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Hollywood Strikes Halt Media Production: What’s at Stake and When to Expect a Return to Normalcy

Credit: ufcw770 | Wikimedia

Strikes between actors, writers, and studios have taken over Hollywood. The impact is immense as this series of events has been labeled the “largest interruption to TV and film production in the United States since the COVID-19 pandemic.” For example, the Emmy Awards, popular movie releases, and some film festivals have already been postponed. Additionally, actors are unable to promote their new films or shows.

In May of this year, the Writer’s Guild of America (WGA) began striking against the studios. These strikes commenced mainly from concerns about financial compensations to writers from streaming networks, with the WGA claiming that the Alliance of Motion Picture and Television Producers (AMPTP) has “slashed writers’ average incomes, compared to a decade ago.” The minimum wage rule only applies to writers that work on “broadcast TV shows, but not for streaming services.” Accordingly, there is a disparity in the amount they are paid compared to broadcast TV writers. Thus, the WGA began the strike to create better terms for writers that work on streaming service platforms.

“Under union rules, the members are required to stop performing under all contracts for work that is within the jurisdiction of the striking organization. . . . The employer cannot sue the striking member for breach of contract, but the employer has many options.” These options are to: (1) treat the “[c]ontract as suspended” with the contract resuming “when the strike ends,”(2) “replace the striking member” either temporarily or permanently, or (3) “eliminate the job position of the striking individual entirely, with no replacement.”

These implications escalated when the Screen Actors Guild (SAG-AFTRA) joined the writers’ strike against studios in July. This swung the pendulum because it’s the first time the two organizations have been on strike together since 1960. The actors and writers both share residual concerns. For example, the actors want to be paid properly for reruns of shows on streaming services. Andrew Dalton argues in Fortune that the metric for residual compensation should be viewership, however, platforms are unwilling to share this information. Another large issue of importance for the actors is determining “who owns the actor’s likeness if it is reproduced by AI.” With AI being used to create song covers, the software has become an existential threat in the eyes of many. Some studios are proposing that background actors be scanned one time for their likeness, paid once, and then could use the actors’ image whenever they want without any further compensation or consent.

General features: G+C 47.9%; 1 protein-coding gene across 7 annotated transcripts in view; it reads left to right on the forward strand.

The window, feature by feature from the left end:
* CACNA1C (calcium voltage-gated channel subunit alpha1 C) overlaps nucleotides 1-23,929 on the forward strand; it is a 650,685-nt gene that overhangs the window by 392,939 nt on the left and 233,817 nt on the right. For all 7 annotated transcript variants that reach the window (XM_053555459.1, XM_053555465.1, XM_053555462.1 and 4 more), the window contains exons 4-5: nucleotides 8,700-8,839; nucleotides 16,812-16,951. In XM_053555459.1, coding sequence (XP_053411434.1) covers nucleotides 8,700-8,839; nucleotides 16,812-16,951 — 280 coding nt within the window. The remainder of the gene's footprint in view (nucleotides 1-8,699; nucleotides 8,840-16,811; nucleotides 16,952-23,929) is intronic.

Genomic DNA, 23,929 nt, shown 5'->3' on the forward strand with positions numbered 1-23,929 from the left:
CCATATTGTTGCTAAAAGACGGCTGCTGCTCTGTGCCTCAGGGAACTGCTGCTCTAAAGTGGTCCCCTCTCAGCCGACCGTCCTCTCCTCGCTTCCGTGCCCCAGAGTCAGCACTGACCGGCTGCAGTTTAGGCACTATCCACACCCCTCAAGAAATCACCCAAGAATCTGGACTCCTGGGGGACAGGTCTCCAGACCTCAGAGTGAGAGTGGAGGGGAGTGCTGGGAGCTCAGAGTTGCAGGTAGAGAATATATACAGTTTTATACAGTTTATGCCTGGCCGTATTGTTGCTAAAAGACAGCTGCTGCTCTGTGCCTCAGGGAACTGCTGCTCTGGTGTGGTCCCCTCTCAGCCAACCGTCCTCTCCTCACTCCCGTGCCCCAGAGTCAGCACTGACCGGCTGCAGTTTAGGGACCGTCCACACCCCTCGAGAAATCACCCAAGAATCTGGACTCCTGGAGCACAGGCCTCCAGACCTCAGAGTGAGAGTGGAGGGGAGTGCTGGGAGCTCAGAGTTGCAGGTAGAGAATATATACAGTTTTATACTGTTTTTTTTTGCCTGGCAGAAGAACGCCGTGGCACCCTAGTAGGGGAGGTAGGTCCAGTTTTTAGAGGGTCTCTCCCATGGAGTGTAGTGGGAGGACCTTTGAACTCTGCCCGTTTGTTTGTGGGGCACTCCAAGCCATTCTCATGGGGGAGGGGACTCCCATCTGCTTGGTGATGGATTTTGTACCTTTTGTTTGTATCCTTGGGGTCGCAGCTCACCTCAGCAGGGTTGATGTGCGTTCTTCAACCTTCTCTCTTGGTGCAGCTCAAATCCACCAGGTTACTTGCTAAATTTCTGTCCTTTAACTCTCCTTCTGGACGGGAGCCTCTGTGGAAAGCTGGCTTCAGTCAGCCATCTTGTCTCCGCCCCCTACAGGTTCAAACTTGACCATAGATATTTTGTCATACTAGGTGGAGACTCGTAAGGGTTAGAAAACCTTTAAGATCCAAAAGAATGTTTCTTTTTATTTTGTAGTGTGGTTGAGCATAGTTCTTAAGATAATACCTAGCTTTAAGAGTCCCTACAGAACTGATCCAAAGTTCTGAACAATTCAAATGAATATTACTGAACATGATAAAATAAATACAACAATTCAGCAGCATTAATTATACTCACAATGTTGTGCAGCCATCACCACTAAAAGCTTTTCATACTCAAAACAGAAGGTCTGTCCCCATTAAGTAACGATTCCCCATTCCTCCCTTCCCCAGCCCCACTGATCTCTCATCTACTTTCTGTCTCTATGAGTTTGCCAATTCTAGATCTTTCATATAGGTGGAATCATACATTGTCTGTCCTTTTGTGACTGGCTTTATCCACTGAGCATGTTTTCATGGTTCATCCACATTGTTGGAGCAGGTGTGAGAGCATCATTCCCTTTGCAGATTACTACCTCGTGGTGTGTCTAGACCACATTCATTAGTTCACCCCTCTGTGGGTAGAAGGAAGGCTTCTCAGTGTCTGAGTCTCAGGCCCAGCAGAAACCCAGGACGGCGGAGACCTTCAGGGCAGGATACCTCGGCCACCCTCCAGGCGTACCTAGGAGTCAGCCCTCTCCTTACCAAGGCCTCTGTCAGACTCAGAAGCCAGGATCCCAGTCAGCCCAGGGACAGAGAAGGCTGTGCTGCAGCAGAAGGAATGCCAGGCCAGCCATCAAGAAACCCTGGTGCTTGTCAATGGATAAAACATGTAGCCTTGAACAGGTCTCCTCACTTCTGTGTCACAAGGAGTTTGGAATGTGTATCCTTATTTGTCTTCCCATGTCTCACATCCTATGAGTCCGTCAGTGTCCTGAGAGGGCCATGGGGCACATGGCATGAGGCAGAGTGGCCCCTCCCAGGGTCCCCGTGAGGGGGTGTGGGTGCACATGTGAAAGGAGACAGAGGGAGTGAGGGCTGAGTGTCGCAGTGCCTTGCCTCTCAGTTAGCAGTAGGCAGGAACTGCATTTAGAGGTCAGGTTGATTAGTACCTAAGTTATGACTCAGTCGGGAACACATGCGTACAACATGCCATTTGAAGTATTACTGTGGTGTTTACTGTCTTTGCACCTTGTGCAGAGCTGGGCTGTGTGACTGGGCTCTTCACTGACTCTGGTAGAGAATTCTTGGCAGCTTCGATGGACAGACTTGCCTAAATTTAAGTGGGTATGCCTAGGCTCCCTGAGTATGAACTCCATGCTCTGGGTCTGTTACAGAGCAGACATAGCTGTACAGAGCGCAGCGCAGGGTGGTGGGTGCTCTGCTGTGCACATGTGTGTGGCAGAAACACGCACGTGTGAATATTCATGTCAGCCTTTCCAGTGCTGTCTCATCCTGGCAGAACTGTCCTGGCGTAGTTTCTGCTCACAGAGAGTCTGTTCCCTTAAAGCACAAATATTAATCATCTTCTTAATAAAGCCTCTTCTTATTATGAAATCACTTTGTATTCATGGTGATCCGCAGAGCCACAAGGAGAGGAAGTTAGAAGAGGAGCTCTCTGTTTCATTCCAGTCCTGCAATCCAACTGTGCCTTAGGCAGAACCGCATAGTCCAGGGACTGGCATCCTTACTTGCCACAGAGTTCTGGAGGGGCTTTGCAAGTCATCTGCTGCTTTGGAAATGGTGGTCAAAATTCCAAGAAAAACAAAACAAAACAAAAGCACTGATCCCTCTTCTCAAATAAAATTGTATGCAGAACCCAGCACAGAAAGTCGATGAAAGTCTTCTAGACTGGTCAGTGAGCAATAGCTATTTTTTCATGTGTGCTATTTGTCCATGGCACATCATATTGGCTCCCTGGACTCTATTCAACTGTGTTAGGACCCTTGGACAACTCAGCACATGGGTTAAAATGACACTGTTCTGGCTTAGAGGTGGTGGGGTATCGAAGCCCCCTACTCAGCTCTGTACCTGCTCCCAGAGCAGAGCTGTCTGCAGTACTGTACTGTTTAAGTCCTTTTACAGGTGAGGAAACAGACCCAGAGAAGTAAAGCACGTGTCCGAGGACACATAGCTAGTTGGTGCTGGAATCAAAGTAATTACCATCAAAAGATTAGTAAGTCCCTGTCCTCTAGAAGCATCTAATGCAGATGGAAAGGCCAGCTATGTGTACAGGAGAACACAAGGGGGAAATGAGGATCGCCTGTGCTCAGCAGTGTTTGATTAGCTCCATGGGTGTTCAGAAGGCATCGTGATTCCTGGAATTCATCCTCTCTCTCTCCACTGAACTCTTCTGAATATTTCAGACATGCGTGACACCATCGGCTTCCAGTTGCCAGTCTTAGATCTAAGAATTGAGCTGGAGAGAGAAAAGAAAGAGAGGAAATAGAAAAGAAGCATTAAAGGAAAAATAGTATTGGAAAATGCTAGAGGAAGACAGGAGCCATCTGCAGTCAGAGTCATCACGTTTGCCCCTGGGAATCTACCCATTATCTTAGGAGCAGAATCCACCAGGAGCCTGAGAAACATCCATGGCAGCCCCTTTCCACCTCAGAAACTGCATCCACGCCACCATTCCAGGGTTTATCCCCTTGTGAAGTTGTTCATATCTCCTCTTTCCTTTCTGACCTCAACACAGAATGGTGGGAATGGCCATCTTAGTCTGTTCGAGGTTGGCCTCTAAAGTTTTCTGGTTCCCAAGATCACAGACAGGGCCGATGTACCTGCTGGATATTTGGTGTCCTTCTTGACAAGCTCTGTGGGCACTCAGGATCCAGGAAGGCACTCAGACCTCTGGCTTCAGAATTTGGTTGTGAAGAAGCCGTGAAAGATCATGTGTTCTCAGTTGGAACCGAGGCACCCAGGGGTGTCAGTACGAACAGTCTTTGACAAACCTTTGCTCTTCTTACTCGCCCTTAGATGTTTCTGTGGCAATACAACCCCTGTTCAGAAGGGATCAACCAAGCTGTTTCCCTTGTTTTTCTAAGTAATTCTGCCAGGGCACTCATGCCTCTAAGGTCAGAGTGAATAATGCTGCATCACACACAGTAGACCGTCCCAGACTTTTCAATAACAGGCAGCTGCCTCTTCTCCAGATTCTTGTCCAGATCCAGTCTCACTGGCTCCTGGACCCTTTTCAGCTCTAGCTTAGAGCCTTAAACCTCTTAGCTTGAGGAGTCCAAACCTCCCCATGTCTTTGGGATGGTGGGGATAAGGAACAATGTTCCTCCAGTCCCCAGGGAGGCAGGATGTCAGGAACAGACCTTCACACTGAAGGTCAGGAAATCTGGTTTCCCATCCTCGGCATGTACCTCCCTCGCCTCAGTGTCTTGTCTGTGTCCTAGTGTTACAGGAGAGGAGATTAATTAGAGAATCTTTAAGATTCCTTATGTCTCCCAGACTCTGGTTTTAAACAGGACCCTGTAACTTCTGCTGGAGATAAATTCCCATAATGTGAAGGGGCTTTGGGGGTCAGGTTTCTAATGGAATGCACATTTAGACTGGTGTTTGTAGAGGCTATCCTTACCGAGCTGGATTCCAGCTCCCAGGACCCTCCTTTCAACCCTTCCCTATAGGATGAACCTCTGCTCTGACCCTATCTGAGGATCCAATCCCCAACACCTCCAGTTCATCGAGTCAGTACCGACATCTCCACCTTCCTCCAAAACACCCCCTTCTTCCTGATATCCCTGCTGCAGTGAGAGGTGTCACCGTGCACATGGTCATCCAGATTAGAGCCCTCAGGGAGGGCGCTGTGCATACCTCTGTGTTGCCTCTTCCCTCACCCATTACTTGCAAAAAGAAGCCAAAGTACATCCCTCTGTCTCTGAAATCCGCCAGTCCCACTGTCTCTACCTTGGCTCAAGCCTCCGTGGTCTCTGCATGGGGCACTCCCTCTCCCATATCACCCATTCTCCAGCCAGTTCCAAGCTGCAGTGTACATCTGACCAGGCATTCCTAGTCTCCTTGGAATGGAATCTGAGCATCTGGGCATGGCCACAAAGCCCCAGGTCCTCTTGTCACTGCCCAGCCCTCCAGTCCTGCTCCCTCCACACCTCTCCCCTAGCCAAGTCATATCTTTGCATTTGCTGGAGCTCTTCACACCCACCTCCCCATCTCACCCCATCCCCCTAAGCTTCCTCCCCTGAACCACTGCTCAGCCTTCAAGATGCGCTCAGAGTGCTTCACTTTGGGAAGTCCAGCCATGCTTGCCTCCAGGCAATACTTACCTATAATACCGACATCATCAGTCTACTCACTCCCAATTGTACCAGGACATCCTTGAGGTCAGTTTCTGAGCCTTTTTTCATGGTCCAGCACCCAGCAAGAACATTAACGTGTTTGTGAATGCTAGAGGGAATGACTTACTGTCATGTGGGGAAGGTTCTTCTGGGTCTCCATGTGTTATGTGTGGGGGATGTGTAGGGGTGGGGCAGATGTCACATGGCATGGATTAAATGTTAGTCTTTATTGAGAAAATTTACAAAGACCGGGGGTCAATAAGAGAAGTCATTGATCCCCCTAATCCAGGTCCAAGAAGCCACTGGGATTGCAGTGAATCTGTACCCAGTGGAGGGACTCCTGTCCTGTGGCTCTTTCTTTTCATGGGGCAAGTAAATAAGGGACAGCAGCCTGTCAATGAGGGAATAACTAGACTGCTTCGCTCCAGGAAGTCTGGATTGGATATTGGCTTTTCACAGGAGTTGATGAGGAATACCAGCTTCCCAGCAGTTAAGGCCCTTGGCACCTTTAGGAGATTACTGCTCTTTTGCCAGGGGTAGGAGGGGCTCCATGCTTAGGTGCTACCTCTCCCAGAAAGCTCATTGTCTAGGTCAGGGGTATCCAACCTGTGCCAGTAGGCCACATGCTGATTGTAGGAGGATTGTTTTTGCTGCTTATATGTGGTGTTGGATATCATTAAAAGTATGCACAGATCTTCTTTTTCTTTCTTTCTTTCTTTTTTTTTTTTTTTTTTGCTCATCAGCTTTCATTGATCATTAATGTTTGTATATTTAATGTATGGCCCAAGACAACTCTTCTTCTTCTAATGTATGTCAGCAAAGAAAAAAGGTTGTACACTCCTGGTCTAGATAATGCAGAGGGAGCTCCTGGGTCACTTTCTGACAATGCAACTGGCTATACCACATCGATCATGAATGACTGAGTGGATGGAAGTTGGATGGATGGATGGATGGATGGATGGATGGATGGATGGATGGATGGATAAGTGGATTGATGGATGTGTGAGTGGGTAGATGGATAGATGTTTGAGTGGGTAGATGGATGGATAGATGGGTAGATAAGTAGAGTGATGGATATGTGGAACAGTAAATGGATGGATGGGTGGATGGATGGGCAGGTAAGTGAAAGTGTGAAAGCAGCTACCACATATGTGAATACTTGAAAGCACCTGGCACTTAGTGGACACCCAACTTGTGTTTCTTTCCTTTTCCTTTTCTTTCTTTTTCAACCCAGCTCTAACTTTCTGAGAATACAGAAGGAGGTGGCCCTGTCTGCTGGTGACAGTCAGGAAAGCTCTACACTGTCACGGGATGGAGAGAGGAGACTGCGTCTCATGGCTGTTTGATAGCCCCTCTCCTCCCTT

Although there are many concerns regarding these strikes, the WGA recently reached a preliminary labor agreement with AMPTP. This agreement will guarantee: (1) “higher wages and residual payments,” (2) “minimum staffing levels for writers’ rooms,” and (3) “protections against AI.” The film and TV writers voted to approve a three year contract with the major entertainment studios, which ended the strike on September 27.

As for the actors, they hit a snag in their negotiations when their progress was stunted by an abrupt announcement by AMPTP on October 11, saying “the gap was ‘too great.’” However, the parties have returned to the bargaining table on Tuesday, October 24. Since then, the actors have been able to reach an agreement with the studios that was finalized in writing on Thursday, November 9. Ultimately, these labor agreements will improve compensation for both writers and actors in the modern streaming era.

*The views expressed in this article do not represent the views of Santa Clara University.


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